Harriet Wasserman writes:
We just came back from Stockholm where we visited the Vasa ship exhibit. In 1600 something, the king modified plans for his giant ship, to make it bigger and with more guns. His shipwrights (comparable to our engineers) told him he couldn’t add enough ballast and would have problems. He insisted, and they constructed the giant ship, covered with gorgeous carvings and carrying about a zillion guns. It got out into Stockholm harbor, tipped because of too little ballast, all the guns rolled to one side, and it sank. It was retrieved in 1963. The design story is all too familiar.
Core Principle #1 of the KJR Manifesto states that in order to optimize the whole you must sub-optimize the parts. It isn’t original (although I’ve been unable to track down its author). And it raised an objection in the correspondence I received in response to last week’s column that introduced the KJR Manifesto‘s core principles.
The objection was entirely reasonable. Paraphrasing, it’s that optimization never makes sense except in the concept of the larger whole, but that a naive manager, reading this catch-phrase, could use it as an excuse for poor operating discipline.
It’s a fair criticism. It can be applied to nearly any succinct statement of principle. That’s why each core principle is accompanied by explanatory text. It also raises a larger subject that’s well worth exploring: That in organizational design, when it comes to parts and wholes, “whole” is purely a matter of choice.
Consider General Electric. It’s pretty much run as a holding company. The point of optimization for GE isn’t the whole corporation — it’s the individual business units. They aren’t evaluated according to their functional contribution to the larger entity. Each must be one, two or out all by itself. That stands in contrast to Costco or Nucor, whose parts optimize Costco and Nucor, respectively.
Or take the pre-SBC-acquisition AT&T. Its point of optimization was the shareholder, and optimization was defined in terms of the price of a share of stock. It certainly wasn’t the company itself or any of its business units. The word that comes to mind when describing those is “pathetic.”
CEOs are responsible for clearly defining what gets optimized — the enterprise, individual business units, product lines, or what-have-you. Call that the Optimization Unit. Whoever is responsible for each Optimization Unit defines optimization priorities (perhaps cost, then speed, then quality), and aligns systems and structures with them.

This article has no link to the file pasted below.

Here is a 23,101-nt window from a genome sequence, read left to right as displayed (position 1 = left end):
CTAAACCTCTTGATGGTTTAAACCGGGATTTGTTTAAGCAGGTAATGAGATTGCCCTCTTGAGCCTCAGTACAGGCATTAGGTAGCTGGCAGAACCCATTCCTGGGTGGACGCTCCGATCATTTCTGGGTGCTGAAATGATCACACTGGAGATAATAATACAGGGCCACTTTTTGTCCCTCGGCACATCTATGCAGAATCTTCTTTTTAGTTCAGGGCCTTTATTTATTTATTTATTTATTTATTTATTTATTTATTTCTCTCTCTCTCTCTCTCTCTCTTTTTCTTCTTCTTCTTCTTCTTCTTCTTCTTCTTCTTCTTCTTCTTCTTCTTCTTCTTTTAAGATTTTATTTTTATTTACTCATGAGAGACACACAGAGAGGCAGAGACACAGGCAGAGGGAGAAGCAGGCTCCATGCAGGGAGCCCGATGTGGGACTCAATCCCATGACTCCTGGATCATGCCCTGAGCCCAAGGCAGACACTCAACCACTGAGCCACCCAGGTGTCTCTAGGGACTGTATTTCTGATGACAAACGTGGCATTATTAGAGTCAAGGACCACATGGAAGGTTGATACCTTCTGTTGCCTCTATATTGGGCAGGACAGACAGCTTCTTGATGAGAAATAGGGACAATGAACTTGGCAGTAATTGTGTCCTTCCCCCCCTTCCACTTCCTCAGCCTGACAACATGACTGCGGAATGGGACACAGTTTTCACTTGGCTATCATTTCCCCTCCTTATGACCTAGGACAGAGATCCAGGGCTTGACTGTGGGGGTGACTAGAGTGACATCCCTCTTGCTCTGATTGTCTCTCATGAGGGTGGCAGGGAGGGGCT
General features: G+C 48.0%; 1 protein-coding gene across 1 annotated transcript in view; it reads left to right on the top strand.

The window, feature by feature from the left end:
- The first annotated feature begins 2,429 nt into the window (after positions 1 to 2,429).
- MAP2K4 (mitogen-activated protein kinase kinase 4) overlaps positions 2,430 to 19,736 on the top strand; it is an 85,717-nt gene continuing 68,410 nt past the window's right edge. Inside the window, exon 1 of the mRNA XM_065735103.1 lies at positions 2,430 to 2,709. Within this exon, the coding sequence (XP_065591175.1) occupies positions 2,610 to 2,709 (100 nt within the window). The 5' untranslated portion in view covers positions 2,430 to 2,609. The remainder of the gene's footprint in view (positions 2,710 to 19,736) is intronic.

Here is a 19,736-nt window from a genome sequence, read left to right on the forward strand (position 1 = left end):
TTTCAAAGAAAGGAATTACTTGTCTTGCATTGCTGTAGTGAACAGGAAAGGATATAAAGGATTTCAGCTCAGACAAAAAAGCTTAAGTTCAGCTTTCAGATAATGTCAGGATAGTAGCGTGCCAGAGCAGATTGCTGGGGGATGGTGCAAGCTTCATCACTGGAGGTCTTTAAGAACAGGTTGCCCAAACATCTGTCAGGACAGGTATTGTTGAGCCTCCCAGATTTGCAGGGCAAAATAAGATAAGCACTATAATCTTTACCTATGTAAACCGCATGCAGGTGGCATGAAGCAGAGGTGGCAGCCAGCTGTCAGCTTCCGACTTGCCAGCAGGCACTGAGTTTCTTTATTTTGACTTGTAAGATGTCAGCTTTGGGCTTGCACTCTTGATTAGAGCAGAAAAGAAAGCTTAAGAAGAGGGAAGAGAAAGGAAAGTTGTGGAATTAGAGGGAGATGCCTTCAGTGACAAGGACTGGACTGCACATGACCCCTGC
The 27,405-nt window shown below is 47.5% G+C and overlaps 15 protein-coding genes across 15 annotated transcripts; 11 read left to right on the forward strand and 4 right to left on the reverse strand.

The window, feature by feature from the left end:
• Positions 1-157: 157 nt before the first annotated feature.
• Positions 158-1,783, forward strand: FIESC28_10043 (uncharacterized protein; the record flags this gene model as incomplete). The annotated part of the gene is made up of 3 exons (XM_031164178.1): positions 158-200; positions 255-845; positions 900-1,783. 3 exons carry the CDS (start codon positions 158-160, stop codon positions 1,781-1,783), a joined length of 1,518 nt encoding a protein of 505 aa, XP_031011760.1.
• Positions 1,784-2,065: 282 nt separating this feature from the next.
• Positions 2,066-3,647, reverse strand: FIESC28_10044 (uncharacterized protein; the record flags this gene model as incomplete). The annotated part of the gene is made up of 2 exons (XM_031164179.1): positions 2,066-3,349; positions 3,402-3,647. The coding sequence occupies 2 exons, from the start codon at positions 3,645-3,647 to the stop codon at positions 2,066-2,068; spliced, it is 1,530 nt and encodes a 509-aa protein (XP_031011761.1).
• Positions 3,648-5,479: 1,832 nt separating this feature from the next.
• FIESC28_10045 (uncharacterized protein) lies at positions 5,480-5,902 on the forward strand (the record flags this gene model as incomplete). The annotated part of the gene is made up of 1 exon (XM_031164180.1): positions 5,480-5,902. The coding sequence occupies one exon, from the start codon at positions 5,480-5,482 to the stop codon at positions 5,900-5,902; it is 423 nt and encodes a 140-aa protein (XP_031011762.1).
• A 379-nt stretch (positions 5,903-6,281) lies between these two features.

Those who manage the divisions that make up an Optimization Unit deal with more complexity than the Optimization Unit manager, because any change … any improvement they might want to make in their own division … could have an impact on one or more of the other divisions in the Optimization Unit, as was the case with the Vasa and its improved armaments. And unlike physical engineering, organizational engineering is an imprecise discipline under the best of circumstances.
This analysis leads to the potential for conflicted IT. Imagine an enterprise that adopts a holding company structure, like GE. Now imagine a central IT organization that tries to support the enterprise. One IT organization that has to support multiple, autonomous Optimization Units won’t be able to sub-optimize its own operations in a consistent rational way.
Which is why, I think, CIOs in this position usually choose to either establish IT as an internal outsourcer, or to structure IT as an “organizational mirror” with separate departments, each aligned to a business unit.
Most managers, up to and including the Board of Directors (and, it appears, some Swedish kings) don’t understand this principle at all, figuring global optimization is nothing more than the sum of local optimizations. So they set up systems that assess the performance of sales, procurement, manufacturing, and distribution in isolation. I know this from personal experience, having been responsible for the manufacturing budget once upon a time. We were to develop our budget in isolation from sales forecasts. Predictably, the CEO pushed Sales to increase their forecast, and simultaneously pushed Manufacturing to reduce its budget. You can guess what happened next.
With all of the above in play, I don’t mind “sub-optimize the parts to optimize the whole” at all. It is catchy. More important, the phrasing requires executives and managers to figure out what constitutes the “whole” and their relationship to it, and to recognize that they can’t make choices in isolation.
A longer essay doesn’t do the job, because they’ll never read it … unless the catchy phrase first grabs their attention.